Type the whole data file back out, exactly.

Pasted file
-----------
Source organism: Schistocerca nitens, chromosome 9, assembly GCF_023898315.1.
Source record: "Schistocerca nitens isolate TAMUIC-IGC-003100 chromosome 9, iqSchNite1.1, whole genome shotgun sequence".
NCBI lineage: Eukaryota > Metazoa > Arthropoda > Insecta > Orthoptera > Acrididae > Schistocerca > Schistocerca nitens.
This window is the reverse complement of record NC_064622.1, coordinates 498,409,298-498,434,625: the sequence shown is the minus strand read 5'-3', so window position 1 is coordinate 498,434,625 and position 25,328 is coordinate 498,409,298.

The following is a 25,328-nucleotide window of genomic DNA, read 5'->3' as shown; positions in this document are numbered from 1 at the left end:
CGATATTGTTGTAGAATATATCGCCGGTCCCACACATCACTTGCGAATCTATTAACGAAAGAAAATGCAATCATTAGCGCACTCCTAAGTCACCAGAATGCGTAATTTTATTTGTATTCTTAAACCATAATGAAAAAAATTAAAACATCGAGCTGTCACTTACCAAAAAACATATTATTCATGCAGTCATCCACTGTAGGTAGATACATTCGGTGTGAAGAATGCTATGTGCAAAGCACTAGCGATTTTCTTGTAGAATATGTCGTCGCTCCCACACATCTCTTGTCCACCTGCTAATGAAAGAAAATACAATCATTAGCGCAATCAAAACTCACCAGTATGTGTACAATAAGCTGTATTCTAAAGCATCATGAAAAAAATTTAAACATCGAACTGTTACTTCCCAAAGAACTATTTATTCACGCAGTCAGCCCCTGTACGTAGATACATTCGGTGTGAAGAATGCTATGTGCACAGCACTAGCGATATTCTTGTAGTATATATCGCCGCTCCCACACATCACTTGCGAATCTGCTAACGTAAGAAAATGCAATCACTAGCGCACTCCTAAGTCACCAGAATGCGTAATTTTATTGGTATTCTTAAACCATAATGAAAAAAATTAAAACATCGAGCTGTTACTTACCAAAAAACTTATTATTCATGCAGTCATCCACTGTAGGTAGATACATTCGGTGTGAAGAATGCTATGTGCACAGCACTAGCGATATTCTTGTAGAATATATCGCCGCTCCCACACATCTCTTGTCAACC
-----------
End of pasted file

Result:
Source organism: Schistocerca nitens, chromosome 9, assembly GCF_023898315.1.
Source record: "Schistocerca nitens isolate TAMUIC-IGC-003100 chromosome 9, iqSchNite1.1, whole genome shotgun sequence".
NCBI lineage: Eukaryota > Metazoa > Arthropoda > Insecta > Orthoptera > Acrididae > Schistocerca > Schistocerca nitens.
This window is the reverse complement of record NC_064622.1, coordinates 498,409,298-498,434,625: the sequence shown is the minus strand read 5'-3', so window position 1 is coordinate 498,434,625 and position 25,328 is coordinate 498,409,298.

The following is a 25,328-nucleotide window of genomic DNA, read 5'->3' as shown; positions in this document are numbered from 1 at the left end:
CGATATTGTTGTAGAATATATCGCCGGTCCCACACATCACTTGCGAATCTATTAACGAAAGAAAATGCAATCATTAGCGCACTCCTAAGTCACCAGAATGCGTAATTTTATTTGTATTCTTAAACCATAATGAAAAAAATTAAAACATCGAGCTGTCACTTACCAAAAAACATATTATTCATGCAGTCATCCACTGTAGGTAGATACATTCGGTGTGAAGAATGCTATGTGCAAAGCACTAGCGATTTTCTTGTAGAATATGTCGTCGCTCCCACACATCTCTTGTCCACCTGCTAATGAAAGAAAATACAATCATTAGCGCAATCAAAACTCACCAGTATGTGTACAATAAGCTGTATTCTAAAGCATCATGAAAAAAATTTAAACATCGAACTGTTACTTCCCAAAGAACTATTTATTCACGCAGTCAGCCCCTGTACGTAGATACATTCGGTGTGAAGAATGCTATGTGCACAGCACTAGCGATATTCTTGTAGTATATATCGCCGCTCCCACACATCACTTGCGAATCTGCTAACGTAAGAAAATGCAATCACTAGCGCACTCCTAAGTCACCAGAATGCGTAATTTTATTGGTATTCTTAAACCATAATGAAAAAAATTAAAACATCGAGCTGTTACTTACCAAAAAACTTATTATTCATGCAGTCATCCACTGTAGGTAGATACATTCGGTGTGAAGAATGCTATGTGCACAGCACTAGCGATATTCTTGTAGAATATATCGCCGCTCCCACACATCTCTTGTCAACC